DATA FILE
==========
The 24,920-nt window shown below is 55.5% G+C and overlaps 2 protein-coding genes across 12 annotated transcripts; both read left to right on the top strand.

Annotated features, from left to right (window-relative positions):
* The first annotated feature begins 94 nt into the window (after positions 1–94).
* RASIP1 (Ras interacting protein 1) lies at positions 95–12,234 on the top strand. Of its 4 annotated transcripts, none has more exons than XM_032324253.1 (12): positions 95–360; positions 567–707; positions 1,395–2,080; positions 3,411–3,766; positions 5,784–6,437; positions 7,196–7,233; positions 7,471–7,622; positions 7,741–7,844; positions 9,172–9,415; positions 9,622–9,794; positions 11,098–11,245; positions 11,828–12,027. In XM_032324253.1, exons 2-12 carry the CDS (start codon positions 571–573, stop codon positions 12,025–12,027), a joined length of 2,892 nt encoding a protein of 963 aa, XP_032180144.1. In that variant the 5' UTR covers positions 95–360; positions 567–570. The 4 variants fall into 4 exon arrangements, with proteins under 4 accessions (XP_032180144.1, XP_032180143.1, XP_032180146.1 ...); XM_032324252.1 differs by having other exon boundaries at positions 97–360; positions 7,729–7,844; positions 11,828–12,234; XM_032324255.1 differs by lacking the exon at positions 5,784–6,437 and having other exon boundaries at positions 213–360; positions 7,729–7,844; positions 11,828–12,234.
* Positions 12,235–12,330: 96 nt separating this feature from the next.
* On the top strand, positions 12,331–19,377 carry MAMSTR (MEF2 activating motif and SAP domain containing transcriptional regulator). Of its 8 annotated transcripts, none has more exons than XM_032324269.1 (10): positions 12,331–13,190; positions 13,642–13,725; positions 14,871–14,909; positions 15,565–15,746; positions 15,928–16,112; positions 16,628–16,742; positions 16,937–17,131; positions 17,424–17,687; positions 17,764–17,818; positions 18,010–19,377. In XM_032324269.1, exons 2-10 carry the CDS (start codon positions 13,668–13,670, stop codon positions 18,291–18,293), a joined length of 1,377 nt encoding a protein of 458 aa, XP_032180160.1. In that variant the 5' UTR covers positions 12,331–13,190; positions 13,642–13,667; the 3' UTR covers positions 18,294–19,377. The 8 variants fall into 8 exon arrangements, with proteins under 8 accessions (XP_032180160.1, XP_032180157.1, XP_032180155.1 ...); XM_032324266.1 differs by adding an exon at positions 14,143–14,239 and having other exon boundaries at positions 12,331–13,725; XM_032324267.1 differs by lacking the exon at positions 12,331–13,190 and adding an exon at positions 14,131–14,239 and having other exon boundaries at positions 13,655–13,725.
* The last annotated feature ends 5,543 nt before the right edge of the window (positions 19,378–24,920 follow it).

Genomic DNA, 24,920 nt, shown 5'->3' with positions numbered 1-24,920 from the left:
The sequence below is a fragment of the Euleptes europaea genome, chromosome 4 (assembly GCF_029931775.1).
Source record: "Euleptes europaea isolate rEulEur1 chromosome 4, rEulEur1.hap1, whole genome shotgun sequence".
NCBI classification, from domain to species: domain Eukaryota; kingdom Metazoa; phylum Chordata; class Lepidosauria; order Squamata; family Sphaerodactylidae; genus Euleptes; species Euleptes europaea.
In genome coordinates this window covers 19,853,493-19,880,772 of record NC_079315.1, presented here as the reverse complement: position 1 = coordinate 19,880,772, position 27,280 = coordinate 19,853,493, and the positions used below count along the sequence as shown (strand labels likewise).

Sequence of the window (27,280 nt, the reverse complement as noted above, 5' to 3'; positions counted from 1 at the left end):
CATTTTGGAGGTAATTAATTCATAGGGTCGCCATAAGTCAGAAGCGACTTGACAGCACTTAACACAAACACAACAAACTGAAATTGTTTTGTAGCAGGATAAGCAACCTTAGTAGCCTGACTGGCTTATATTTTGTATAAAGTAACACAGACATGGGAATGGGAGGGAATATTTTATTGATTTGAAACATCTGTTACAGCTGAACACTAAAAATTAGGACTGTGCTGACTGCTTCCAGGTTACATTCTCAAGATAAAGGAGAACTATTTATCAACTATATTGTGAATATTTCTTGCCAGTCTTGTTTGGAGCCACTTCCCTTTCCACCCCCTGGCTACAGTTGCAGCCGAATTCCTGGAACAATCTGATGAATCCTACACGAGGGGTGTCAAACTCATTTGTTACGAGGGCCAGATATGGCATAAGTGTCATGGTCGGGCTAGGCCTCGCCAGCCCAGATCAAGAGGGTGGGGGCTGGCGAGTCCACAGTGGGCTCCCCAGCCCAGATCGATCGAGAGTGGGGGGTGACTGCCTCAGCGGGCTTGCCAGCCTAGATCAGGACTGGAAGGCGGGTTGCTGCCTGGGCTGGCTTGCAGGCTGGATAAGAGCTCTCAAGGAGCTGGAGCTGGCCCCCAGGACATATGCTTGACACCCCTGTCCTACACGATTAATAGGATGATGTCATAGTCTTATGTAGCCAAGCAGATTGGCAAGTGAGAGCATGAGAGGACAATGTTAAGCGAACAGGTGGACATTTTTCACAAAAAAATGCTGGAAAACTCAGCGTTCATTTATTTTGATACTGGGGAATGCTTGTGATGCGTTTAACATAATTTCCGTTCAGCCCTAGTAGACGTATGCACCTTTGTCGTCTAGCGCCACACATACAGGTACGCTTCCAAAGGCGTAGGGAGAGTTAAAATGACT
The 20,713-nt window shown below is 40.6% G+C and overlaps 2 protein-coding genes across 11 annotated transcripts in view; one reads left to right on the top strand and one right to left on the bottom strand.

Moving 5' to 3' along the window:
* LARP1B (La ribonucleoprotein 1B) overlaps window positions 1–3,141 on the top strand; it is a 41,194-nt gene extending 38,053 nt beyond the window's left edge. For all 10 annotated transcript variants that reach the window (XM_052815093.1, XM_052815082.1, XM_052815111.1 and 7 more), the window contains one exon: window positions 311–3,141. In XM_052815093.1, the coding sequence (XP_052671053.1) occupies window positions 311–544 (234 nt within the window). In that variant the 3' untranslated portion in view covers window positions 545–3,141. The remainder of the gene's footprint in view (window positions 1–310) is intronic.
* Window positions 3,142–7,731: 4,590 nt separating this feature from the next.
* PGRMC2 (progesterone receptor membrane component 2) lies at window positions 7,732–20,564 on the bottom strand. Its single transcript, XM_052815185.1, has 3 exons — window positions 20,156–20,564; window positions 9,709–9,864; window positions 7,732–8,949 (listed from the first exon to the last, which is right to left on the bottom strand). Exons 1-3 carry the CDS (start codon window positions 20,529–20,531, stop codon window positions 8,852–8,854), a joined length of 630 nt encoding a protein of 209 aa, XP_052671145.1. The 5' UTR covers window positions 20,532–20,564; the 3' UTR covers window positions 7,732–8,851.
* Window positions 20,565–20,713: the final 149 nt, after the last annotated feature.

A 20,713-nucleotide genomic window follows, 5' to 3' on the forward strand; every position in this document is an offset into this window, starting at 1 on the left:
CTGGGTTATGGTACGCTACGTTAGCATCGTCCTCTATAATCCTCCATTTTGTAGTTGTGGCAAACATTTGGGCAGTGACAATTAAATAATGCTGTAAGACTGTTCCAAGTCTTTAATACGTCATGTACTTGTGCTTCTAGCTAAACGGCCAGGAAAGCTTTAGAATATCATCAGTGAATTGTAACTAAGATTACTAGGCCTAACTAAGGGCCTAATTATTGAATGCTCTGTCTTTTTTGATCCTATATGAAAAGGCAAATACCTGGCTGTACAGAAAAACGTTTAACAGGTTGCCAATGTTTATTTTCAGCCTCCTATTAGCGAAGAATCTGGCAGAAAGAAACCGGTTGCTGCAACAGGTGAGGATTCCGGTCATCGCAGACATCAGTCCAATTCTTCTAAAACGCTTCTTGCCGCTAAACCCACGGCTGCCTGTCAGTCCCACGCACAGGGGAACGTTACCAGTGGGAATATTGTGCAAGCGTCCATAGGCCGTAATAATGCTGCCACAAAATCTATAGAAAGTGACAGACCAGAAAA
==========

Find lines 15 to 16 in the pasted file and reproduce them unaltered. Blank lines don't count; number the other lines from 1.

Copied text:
The 20,713-nt window shown below is 40.6% G+C and overlaps 2 protein-coding genes across 11 annotated transcripts in view; one reads left to right on the top strand and one right to left on the bottom strand.

Moving 5' to 3' along the window: